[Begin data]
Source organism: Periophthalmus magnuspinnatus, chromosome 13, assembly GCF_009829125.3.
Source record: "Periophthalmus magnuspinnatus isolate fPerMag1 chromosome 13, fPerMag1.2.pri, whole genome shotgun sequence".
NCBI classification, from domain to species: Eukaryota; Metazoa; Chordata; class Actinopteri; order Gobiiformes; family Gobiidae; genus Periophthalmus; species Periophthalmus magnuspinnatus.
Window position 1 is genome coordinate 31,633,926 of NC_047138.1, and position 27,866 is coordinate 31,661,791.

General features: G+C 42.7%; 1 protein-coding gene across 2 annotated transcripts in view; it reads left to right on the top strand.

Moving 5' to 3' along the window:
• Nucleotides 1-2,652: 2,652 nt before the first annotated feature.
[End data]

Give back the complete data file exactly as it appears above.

Source organism: Periophthalmus magnuspinnatus, chromosome 13, assembly GCF_009829125.3.
Source record: "Periophthalmus magnuspinnatus isolate fPerMag1 chromosome 13, fPerMag1.2.pri, whole genome shotgun sequence".
NCBI classification, from domain to species: Eukaryota; Metazoa; Chordata; class Actinopteri; order Gobiiformes; family Gobiidae; genus Periophthalmus; species Periophthalmus magnuspinnatus.
Window position 1 is genome coordinate 31,633,926 of NC_047138.1, and position 27,866 is coordinate 31,661,791.

General features: G+C 42.7%; 1 protein-coding gene across 2 annotated transcripts in view; it reads left to right on the top strand.

Moving 5' to 3' along the window:
• Nucleotides 1-2,652: 2,652 nt before the first annotated feature.